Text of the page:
Coulda, shoulda, woulda… the mantra of the procrastinator and this blogger.
I’m not going to descend into another Grade 10 grovel (it’s unseemly) and yes, there has been a bit going on since the last post. Not the least of which was TVNZ’s appearance in front of the Commerce Select Committee at the beginning of the month.
This is an annual flogging for TVNZ’s executives – after all, they’re the SOE everyone loves to hate.
This time round, though, it shone a light on the balance of power between the sixth and seventh floors and News and Current Affairs at the state broadcaster. It seems the latter is losing the editorial war over the formers commercial imperatives.
There’s been a lot of huffing and puffing in blogs and on websites about Labour’s broadcasting spokeswoman Clare Curran’s accusations that TVNZ’s Head of Programming instructed reporters and other staff at “Fair Go” to instruct them not to produce programmes that would upset advertisers.
TV One and TV2 boss Jeff Latch was called to the meeting too, apparently (as Elaine from “Seinfeld” once famously said about a former boyfriend, “He’s a little, little man”) to impart his editorial wisdom as well.
I’m sure the long-suffering “Fair Go” staff responded to Latch’s exhortations for them to use “balance” in their stories (surely, that wasn’t code for “don’t scare the advertisers off”?) with a nodding acceptance. After all, Latch and Co are their bosses.
I hope they would’ve gone away, yelled, screamed, threatened rebellion. Oh, that’s right, they did – hence Latch’s justified humiliation at the Commerce Select Committee.
This shoddy little episode is further proof of News and Current Affairs being knobbled under CEO Rick Ellis’s stewardship.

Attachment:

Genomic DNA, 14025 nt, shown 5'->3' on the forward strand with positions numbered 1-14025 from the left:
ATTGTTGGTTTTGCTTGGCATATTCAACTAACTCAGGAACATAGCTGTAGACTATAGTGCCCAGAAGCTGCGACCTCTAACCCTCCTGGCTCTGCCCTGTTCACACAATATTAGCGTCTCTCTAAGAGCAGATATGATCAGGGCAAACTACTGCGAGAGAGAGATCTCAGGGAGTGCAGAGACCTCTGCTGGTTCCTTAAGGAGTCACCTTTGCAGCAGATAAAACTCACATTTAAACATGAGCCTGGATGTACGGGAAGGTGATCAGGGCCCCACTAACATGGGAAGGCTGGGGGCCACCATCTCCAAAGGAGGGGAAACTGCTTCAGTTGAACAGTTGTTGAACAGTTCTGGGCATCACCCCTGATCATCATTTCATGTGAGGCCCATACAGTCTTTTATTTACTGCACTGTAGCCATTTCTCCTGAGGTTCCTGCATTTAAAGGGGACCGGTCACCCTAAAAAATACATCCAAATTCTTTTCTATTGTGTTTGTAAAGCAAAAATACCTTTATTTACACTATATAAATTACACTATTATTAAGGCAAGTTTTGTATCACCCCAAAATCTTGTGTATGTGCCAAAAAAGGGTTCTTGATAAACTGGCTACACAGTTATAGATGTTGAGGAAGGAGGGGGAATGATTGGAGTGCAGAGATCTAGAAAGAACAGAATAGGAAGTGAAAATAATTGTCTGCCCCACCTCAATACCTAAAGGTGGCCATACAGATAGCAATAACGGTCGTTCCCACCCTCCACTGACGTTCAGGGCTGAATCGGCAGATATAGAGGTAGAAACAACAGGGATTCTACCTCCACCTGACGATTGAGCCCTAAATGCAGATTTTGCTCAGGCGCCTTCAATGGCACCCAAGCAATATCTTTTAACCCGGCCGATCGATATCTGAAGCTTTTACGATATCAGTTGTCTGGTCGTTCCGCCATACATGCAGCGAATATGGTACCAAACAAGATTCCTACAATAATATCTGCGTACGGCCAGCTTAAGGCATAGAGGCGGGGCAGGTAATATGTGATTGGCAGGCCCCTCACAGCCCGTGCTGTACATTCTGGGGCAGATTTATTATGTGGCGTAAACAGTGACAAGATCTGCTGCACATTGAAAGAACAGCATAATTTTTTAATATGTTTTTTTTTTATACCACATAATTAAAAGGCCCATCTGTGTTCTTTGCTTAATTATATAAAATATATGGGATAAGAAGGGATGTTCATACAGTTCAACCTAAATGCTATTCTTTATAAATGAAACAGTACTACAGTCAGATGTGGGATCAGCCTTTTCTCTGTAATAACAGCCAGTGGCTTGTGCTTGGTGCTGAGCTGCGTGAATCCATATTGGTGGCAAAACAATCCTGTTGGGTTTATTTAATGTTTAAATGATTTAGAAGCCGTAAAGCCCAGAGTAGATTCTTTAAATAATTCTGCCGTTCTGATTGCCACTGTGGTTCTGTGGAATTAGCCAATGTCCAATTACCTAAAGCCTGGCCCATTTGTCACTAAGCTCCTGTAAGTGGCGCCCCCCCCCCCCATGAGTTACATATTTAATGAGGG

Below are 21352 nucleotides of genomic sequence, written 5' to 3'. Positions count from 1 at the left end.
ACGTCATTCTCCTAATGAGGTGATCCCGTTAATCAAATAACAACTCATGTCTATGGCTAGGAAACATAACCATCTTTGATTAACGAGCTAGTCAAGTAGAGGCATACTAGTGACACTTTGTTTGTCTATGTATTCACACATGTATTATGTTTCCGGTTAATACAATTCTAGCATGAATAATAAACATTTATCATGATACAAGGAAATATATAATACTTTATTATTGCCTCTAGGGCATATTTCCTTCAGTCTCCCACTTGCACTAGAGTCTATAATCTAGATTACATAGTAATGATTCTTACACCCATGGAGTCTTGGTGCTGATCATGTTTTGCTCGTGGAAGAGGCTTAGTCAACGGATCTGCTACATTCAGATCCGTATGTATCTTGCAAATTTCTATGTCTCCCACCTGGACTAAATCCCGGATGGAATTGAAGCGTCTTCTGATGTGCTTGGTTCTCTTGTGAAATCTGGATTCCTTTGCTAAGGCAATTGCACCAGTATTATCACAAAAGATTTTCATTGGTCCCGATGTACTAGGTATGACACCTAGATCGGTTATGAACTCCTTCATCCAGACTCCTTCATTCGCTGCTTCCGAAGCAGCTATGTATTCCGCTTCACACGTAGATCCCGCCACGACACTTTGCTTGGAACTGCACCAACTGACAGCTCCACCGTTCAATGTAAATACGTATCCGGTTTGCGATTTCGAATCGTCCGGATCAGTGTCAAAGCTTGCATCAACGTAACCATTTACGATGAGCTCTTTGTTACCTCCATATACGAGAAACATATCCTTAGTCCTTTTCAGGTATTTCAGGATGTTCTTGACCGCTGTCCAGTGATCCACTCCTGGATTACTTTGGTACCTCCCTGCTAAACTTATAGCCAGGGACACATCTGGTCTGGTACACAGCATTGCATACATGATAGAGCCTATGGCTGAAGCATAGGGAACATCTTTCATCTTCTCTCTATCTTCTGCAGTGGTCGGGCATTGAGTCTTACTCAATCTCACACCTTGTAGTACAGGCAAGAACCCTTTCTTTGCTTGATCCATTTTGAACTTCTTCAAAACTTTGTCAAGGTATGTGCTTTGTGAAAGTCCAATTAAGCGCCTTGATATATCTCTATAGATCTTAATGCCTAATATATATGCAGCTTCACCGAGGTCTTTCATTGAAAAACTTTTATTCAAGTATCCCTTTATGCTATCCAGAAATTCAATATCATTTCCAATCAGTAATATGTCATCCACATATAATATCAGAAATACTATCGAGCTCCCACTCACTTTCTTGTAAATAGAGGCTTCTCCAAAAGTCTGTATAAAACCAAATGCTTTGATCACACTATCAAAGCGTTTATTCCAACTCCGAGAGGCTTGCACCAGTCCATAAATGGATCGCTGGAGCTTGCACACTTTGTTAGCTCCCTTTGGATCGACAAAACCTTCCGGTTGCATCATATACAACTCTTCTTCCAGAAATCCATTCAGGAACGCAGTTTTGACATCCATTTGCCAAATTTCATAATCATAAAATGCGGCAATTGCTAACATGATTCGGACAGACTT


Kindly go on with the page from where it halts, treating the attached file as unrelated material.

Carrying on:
Yes, the State broadcaster has posted a $19.2 million half-year profit up from last year’s $4.9 million. As an aside, last year’s much smaller result wasn’t as a result of poor advertising revenue (although I bet TVNZ sales will claim that) but because of the company’s $14.8 million write-off of its stake in the TiVo set box-tops, another spectacular fail.
And with Ellis’ departure (and old mate Kevin Kendrick, formerly from Telecom, tipped to take over) along with several other news department paper-shufflers, News and Current Affairs is presently at the bottom of the downward swing.
How else can you explain why they decided to let Political Editor Guyon Espiner go? His departure to TV 3 is a prime example of the arrogance that seeps through the place.
TVNZ’s News and Current Affairs Department has more talent per square metre than anywhere else.
The trouble is, once you enter the Belly of the Beast that talent is never acknowledged or nurtured.
The result is that the place burns through more talent than a series of “American Idol”. That’s what you get when management knows the price of everything – and the value of nothing.